PGCMAs: Best Musical Performance and Best Score (2014)

Posted: February 6, 2015 by Daniel Simpson (PG Cooper) in PGCMAs

Written by Daniel “PG Cooper” Simpson PGCMA 2014*The above image represents 2013’s PGCMA Best Director and Best Picture winner; Steve McQueen’s 12 Years a Slave.

Best Musical Performance

This a new award where I honour performances of songs by the characters on film. These can be covers, or original works. It’s worth noting that I’m more focused on the role of each performance in the film more than the musical integrity itself.

“Caravan”, Whiplash: This is a climactic moment of Whiplash, where Andrew really unleashes his talents as a drummer. We see glimmers of this throughout the film, but this is the first time we really see him cut loose. The scene is blisteringly well-edited and a poignant moment between Andrew and his instructor Fletcher.

“Firework”, The Interview: Katy Perry’s “Firework” is a stupid song, but it is used to good comedic effect three times in The Interview. My favourite moment was during the titular interview when Dave Skylark sings this to show Kim Jong-un’s true colours.

“I Love You All”, Frank: I have issues with the third act of Frank, but this moment is pretty powerful in isolation, as we see Frank sing a simple song about how much you loves his bandmates. Michael Fassbender doesn’t strike me as an exceptional singer, but he performs the song with a lot of emotion and it makes for a surprisingly effective scene.

“Like a Fool”, Begin Again: There is a lot of beautiful music in Begin Again, and in all honesty damn near every song was considered a nomination. However this point hit me the hardest. The scene occurs a few days after Gretta had been dumped by her singer boyfriend and decides to record this song on his answering machine. The lyrics, which are about how Gretta has lived her boyfriend in spite of his behaviour could have been hackneyed, but the lyrics are modest and Keira Knightely nails the scene.

“Ooh Child”, Guardians of the Galaxy: One of the most surprising moments in Guardians is when the evil villain’s meglomaniacal rant was interrupted by Starlord challenging him to a dance off while singing this. It’s a fun moment and Chris Pratt’s delivery is great.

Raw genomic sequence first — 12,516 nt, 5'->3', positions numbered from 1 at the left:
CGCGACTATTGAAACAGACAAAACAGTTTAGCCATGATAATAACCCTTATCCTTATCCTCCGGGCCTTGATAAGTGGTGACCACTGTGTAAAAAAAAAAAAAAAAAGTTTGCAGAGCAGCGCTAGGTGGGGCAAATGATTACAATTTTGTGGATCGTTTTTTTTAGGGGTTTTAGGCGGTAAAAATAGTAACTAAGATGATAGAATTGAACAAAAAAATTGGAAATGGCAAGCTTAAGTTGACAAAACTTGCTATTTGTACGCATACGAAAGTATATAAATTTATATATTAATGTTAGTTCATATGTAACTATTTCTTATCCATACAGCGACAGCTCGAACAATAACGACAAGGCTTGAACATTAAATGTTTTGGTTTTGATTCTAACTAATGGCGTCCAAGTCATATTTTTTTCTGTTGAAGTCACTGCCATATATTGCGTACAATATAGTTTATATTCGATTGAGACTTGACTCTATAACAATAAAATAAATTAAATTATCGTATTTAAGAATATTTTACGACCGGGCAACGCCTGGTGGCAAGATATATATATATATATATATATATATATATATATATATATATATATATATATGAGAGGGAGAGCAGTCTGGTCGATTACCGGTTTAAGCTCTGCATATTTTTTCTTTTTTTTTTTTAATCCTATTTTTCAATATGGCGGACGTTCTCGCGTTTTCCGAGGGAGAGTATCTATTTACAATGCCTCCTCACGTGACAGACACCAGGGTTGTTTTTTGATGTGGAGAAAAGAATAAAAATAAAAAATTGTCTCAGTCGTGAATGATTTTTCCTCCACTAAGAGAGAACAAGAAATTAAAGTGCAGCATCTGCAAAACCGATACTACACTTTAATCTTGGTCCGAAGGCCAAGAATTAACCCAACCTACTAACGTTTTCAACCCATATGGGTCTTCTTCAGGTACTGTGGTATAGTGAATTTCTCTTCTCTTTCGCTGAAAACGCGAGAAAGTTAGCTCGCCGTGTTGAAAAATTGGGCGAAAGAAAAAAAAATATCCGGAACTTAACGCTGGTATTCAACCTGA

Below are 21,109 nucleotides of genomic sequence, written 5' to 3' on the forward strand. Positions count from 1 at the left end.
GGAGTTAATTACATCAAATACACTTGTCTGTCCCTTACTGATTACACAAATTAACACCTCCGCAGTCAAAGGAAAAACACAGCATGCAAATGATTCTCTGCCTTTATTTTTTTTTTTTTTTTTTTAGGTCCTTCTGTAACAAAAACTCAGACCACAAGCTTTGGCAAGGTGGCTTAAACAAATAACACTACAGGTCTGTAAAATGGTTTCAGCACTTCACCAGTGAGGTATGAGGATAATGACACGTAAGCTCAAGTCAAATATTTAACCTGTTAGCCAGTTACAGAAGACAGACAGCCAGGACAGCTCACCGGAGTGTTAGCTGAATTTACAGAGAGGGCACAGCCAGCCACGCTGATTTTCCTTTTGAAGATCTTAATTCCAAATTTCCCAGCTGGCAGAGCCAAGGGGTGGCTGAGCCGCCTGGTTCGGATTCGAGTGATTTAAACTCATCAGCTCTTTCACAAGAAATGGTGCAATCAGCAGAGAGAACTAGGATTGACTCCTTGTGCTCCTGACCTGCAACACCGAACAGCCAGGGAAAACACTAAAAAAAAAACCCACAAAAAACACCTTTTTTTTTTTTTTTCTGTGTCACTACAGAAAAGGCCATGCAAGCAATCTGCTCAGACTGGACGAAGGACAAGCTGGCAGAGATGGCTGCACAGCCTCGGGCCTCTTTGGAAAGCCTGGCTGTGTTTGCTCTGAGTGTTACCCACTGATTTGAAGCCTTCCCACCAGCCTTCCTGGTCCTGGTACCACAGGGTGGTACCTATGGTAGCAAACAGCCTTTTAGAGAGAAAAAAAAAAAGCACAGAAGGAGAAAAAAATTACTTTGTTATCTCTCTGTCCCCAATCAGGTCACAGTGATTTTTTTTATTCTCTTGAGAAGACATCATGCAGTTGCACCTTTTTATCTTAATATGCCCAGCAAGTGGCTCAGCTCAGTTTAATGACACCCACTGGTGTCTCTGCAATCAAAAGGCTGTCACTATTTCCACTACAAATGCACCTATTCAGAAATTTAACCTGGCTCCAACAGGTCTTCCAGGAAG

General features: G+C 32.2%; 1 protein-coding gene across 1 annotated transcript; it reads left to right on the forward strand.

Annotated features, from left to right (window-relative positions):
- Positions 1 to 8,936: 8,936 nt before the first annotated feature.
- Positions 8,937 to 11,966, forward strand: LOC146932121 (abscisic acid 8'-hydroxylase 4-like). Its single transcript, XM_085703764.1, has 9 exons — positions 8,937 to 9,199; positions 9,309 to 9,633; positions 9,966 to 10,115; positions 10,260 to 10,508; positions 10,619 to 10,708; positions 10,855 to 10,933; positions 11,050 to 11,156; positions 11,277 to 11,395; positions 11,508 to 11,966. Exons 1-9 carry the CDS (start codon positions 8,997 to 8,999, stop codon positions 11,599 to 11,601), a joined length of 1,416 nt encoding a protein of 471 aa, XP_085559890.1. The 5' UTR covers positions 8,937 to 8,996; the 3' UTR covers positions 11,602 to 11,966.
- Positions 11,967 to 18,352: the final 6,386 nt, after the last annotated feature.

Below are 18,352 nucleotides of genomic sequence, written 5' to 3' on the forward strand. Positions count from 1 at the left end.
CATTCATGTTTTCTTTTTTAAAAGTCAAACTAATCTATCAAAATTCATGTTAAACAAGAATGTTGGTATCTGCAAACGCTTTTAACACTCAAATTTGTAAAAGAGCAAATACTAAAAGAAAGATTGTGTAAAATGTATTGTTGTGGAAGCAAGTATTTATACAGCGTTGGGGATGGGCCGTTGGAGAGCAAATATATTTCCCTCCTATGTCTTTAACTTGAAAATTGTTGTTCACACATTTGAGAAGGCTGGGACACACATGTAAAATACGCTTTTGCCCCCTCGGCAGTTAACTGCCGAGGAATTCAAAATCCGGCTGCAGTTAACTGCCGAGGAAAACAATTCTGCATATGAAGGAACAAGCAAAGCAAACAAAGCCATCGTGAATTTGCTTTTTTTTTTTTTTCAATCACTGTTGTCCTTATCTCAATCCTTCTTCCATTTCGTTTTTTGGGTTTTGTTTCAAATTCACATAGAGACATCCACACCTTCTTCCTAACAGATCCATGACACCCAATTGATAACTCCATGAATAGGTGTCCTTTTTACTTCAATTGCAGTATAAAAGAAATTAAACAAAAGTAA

And the winner is…





If I hadn’t introduced this award, I probably would have nominated this scene for Best Set-Piece. It’s an exhilarating few minutes of cinema which is extremely well-crafted and features some great work from both Miles Teller and J.K. Simmons.

Best Score

Mica Levi, Under the Skin: Under the Skin’s score, like the film itself, is sinister, unnerving, and mysterious. It perfectly matches the tone of the film and goes a long way in giving the film its horrific tone. It’s no surprise Jonathan Glazer used to direct music videos because he really knows how to fuse music and imagery.

Clint Mansell, Noah: Clint Mansell and Darren Aronofsky have done some great work together, and while this doesn’t live up to something like Requiem for a Dream or The Fountain, but this is a suitably epic and rousing score which does capture Mansell’s identity to a certain extent.

Trent Reznor and Atticus Ross, Gone Girl: David Fincher has said his inspiration for the score came from a spa he visited and how the supposedly calming music unnerved him very much. This certainly comes through strong. Reznor and Ross’ work has a veneer of calm, but you can feel an undercurrent of dread and despair and a lot of the film’s best moments are made that much better by the music.

Antonio Sánchez, Birdman: Of all the scores nominated, this is the only one I could see people hating. The decision to use an all percussive score is certainly a bold one, but it really works wonders here. I really like the uniqueness of the sound and for some reason it just seems like a perfect decision.

Hans Zimmer, Interstellar: Epic space films tend to sound a certain way. Epic, lofty, adventurous; these are the types of sounds an audience expects. Zimmer’s work has this, but also a dreadful intensity that can be totally dominating. This certainly fits the tone of a film about the potential end of humanity, and the score also really amplified the film. The epic docking scene for example wouldn’t be half as good with lesser music.

And the winner is…




Trent Reznor and Atticus Ross, Gone Girlgone girl

The shock value of Reznor and Ross’ music that was present in The Social Network may be absent at this point, but I still love the pair’s style. Their score in Gone Girl both perfectly blends with the rest of the film’s style while simultaneously making the film noticeably better. On top of that, I’ve listened to the score all the way through several times since seeing the film and I never tire of it. It’s awesome.

  1. ianthecool says:

    I found Gone Girl’s score too derivative of Social Network.

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